We aggregated published data from field studies documenting prevalence of Schistosoma haematobium infection and bladder pathology determined by ultrasonography or hematuria detected by reagent strip, questionnaire, or visual examination. A mathematical expression was used to describe the associations between prevalence of pathology/morbidity and infection. This allows for indirect comparison of these methods, which are rarely used simultaneously. All four methods showed a similar, marked association with infection. Surprisingly, ultrasound revealed higher prevalences of pathology in schools than in communities with the same prevalence of infection, implying a need for age-related cut-off values. Reagent strip testing yielded a higher prevalence than questionnaire, which in turn was higher than by visual examination. After correction for morbidity due to other causes, a consistent ratio in prevalence of hematuria of 3:2:1 resulted for the three respective methods. The simple questionnaire approach is not markedly inferior to the other techniques, making it the best option for field use.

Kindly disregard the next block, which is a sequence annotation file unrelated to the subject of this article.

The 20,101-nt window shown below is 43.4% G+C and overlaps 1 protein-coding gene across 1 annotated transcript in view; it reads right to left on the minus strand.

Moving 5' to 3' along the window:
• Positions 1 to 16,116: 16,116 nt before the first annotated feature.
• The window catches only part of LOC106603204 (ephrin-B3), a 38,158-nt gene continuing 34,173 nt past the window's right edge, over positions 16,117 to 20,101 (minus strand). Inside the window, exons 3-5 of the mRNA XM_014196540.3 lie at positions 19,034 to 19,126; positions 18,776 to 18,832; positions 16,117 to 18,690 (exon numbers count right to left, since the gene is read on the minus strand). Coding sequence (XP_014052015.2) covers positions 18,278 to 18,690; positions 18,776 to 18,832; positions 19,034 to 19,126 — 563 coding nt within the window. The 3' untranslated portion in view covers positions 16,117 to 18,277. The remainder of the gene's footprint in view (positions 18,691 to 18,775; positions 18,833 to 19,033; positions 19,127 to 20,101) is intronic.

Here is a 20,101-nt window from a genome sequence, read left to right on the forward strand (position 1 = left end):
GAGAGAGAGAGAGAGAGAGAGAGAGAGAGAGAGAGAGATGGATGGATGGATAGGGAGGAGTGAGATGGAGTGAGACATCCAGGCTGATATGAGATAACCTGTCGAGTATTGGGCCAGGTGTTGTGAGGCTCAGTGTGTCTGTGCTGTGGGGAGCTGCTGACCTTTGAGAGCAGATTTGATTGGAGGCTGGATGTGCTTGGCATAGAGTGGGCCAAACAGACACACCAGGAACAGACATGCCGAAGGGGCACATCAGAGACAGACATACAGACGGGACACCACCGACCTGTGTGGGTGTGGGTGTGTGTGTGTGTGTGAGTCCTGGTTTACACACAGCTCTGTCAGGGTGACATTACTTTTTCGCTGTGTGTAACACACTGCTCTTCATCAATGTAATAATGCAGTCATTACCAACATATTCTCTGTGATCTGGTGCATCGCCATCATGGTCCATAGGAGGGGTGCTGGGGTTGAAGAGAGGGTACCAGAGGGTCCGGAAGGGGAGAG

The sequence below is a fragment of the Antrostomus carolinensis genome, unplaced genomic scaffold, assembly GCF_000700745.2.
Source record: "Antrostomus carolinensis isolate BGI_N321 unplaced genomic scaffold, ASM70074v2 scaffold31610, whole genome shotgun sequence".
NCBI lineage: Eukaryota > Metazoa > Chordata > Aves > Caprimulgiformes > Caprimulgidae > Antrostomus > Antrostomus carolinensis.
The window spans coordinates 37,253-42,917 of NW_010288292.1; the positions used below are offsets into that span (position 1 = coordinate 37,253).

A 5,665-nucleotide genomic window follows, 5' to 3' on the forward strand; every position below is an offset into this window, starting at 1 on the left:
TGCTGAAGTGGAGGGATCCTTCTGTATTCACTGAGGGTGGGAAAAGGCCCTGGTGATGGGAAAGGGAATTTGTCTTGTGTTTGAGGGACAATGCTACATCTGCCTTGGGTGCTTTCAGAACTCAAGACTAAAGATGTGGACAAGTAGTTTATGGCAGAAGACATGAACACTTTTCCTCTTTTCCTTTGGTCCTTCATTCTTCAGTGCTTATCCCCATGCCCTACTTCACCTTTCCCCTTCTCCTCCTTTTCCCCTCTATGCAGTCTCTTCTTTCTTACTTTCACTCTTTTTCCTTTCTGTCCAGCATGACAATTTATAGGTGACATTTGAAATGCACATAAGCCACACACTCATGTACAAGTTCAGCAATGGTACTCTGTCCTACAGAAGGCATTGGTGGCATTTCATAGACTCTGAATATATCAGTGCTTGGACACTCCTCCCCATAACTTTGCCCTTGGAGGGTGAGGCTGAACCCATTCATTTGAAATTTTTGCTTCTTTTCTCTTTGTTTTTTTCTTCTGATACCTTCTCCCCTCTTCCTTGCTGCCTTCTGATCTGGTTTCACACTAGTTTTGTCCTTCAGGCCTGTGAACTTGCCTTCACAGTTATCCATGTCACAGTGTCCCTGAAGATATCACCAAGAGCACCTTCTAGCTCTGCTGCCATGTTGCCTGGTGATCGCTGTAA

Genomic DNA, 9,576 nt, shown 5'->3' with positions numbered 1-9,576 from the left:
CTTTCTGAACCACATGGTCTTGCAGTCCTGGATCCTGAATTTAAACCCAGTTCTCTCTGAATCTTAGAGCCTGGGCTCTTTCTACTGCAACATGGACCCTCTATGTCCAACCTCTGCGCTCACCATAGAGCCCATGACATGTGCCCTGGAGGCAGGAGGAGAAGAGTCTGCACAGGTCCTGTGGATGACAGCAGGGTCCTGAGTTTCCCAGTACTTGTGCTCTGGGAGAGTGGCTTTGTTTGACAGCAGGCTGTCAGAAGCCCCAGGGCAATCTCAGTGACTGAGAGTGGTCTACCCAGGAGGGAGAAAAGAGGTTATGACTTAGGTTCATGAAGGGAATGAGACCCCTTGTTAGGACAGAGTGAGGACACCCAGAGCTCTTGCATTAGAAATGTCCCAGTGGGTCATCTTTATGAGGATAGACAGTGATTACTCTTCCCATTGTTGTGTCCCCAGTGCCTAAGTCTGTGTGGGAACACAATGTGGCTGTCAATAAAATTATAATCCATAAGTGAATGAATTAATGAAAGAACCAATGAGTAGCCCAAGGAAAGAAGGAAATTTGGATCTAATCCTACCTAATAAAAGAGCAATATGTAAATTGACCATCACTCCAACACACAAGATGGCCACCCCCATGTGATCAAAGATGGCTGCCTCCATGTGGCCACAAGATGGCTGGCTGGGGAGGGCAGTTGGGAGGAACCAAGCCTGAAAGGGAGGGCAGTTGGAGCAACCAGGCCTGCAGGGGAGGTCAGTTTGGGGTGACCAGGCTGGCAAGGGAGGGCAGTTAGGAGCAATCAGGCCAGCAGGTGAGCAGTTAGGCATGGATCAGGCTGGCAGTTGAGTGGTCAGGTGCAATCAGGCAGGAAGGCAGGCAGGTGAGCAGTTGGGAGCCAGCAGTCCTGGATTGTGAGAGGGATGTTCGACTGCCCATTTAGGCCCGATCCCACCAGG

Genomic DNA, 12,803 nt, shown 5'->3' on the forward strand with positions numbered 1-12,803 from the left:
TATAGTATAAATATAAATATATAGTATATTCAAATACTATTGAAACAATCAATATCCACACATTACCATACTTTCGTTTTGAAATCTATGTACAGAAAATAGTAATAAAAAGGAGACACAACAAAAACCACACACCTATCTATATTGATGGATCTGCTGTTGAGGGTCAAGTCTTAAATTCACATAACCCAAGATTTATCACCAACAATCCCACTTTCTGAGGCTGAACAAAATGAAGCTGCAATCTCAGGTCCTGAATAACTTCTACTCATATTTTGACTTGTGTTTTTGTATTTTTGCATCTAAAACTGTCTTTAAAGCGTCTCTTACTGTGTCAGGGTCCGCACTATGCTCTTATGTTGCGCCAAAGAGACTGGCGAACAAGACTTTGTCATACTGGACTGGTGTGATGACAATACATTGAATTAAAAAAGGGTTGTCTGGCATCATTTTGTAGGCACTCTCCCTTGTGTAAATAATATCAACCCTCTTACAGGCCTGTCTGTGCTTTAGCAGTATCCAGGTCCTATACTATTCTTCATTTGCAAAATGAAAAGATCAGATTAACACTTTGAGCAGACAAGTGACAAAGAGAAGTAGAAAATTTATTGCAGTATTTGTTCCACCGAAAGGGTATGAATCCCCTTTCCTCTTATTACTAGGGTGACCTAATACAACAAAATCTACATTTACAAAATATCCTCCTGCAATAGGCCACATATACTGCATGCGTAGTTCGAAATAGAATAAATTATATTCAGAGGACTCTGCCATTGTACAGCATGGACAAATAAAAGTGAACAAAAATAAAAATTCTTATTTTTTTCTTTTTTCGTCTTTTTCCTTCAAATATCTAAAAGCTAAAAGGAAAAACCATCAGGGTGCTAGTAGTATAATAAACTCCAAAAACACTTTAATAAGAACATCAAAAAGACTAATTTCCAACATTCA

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American Journal of Tropical Medicine and Hygiene
Erasmus MC: University Medical Center Rotterdam

van der Werf, M., & de Vlas, S. (2004). Diagnosis of urinary schistosomiasis: a novel approach to compare bladder pathology measured by ultrasound and three methods for hematuria detection. American Journal of Tropical Medicine and Hygiene. Retrieved from http://hdl.handle.net/1765/10353